On their final day as city councilors, Lashunda Scales and Sheila Tyson addressed their colleagues during an otherwise uneventful council meeting, reflecting on their tenures before they move to a higher level of government.
Scales and Tyson were technically elected to the Jefferson County Commission in Nov. 6’s general election, though they were both uncontested and had been assumed to take their seats since winning their July runoff elections. Scales had been the councilor for District 1 since 2009, while Tyson had represented District 6 since 2013. Both won their bids for re-election last year, but their commission wins meant that they would have to leave their seats with three years remaining in their terms.
Their speeches at Tuesday’s council meeting highlighted the contrast in their political styles — Scales loquacious and boastful, Tyson serious and determined — and in many ways epitomized their respective terms on the council.
Scales: “My Job Is to Speak Up”
Scales’ remarks were characteristically lengthy. “I gave you 10 minutes and you took 15,” Council President Valerie Abbott told her afterward, laughing. She included direct addresses to all of her colleagues on the council and the mayor, reminiscences of her childhood, Bible verses and a full reading of Maya Angelou’s poem “Still I Rise.”
“Many have said, ‘Why does she talk a lot?’” she said. “Well, you don’t pay an attorney to go sit silently in front of a judge. My job is to speak up for the citizens of Birmingham.”
Scales maintained that, while she was leaving the council, she looked forward to working with the council in her new role. “I’m not going nowhere,” she said.
Her comments to her fellow councilors were mostly positive, though she directed some veiled criticism at Abbott and Mayor Randall Woodfin.
Scales’ remarks to Abbott, with whom she has often clashed over Scales’ tendency to be long-winded, appeared to follow up on her accusations made during a council meeting several weeks ago that Abbott made racist remarks “behind closed doors.”
“I’ll say it delicately because we’re in public, and I’ll say what I really mean behind closed doors,” she told Abbott, describing how she had gained the support of white Republican voters in her district despite being a black Democrat.
“You just don’t know, Abbott, I could have held my blackness over the white folks in my district,” she said. “I could have said, ‘You know, the area’s turning black and I’m black, and we just going to do for the black folks.’ But I didn’t do that. We came together and we were one voice, Valerie … I want you to know that from me to you, that when you saw me with my mouth in those long meetings, that my district had been overlooked for a long, long, long time.”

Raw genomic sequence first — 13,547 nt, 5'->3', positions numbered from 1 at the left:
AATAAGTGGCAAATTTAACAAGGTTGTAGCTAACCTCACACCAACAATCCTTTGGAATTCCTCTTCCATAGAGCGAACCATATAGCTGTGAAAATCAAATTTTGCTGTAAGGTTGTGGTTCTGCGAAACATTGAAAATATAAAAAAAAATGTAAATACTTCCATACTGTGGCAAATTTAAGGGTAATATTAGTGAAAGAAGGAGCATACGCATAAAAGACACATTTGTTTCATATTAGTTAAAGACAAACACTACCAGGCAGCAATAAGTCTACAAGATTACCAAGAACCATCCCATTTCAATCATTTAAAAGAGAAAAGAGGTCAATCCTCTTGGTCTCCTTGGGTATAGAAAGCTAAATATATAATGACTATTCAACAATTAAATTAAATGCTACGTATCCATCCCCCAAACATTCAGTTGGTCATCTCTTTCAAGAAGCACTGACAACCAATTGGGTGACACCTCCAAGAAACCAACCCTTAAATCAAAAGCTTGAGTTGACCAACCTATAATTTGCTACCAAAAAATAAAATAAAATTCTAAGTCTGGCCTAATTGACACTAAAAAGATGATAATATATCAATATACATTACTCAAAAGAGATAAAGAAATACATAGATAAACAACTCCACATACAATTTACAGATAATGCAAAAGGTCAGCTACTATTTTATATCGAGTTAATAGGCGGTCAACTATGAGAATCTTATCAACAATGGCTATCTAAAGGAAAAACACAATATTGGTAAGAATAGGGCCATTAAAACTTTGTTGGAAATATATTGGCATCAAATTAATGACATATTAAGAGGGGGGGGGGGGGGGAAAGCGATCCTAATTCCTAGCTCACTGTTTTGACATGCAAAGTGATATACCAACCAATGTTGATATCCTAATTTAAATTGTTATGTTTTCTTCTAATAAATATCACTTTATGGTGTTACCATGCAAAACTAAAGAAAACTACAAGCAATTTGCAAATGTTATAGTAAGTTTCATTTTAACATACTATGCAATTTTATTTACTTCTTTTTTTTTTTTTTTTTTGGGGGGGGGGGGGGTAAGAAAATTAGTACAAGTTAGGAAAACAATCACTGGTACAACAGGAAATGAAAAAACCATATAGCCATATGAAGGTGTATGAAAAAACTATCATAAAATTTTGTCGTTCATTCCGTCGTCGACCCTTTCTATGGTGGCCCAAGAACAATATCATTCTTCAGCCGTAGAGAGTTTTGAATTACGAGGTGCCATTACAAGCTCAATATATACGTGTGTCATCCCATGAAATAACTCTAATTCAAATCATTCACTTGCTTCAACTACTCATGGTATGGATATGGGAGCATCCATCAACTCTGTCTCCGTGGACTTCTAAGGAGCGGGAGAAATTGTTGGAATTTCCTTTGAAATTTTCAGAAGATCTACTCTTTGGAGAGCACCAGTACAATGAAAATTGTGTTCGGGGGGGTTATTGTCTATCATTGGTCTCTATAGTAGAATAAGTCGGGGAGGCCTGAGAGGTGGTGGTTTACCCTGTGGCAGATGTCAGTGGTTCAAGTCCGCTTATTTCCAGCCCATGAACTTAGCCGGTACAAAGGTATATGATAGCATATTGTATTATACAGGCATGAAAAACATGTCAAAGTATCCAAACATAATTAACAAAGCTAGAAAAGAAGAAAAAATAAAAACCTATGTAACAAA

Scales credited Woodfin, meanwhile, with her decision to run for commissioner, though that decision was a result of a disagreement between them. Scales endorsed Woodfin during his mayoral run last year, but their relationship became strained soon after he took office that November.
“I want to thank you because, in December, my husband and I were listening to a conversation that you and I had,” she told Woodfin. “And it wasn’t the best of conversations … I want to thank you, Randall, though we couldn’t see eye to eye … it actually forced me to want more.”
Tyson: “Please Serve the People. That’s It.”
Tyson, who spoke second, set herself immediately apart from Scales. “Y’all know I don’t talk a lot,” she said. “I’m not going to come up here and read quotes from the Bible … All of y’all should read the Bible on your own.”
While Scales’ comments largely focused on her relationships with her colleagues and her role as a vocal advocate for her constituents, Tyson focused largely on urging the remaining councilors to be responsible.
“I want y’all to be serious about this, about how you treat these people,” she said.
Politics, she said, would not help the people of District 6. “You’ve got to serve these people,” she said. “All these games, we can’t do that. … I stay (in District 6) because that’s where I want to stay, to remind me that I want to be working. If I move out from over there, I’m going to forget who I’m serving … We’re supposed to serve them to the end, and if you don’t want to do that, you don’t need to be up there.”
Tyson said that she was writing a book about her tenure as councilor that “is going to tell it all,” and urged Woodfin to “stay encouraged … You’re not going to please all the citizens.”
Tyson ended her remarks by urging her colleagues to “Please serve the people. That’s it.”
But before she left the podium, she turned once again to Woodfin, telling him that there was a 90-year-old woman in her district who needed her house fixed before winter. “I want y’all to take care of her,” she said.
Scales and Tyson will be sworn into their new offices on Nov. 14. The council is accepting applications to fill their vacated seats, which can be found at the city’s website. The deadline to apply for both seats is Friday, Nov. 16 at 5 p.m.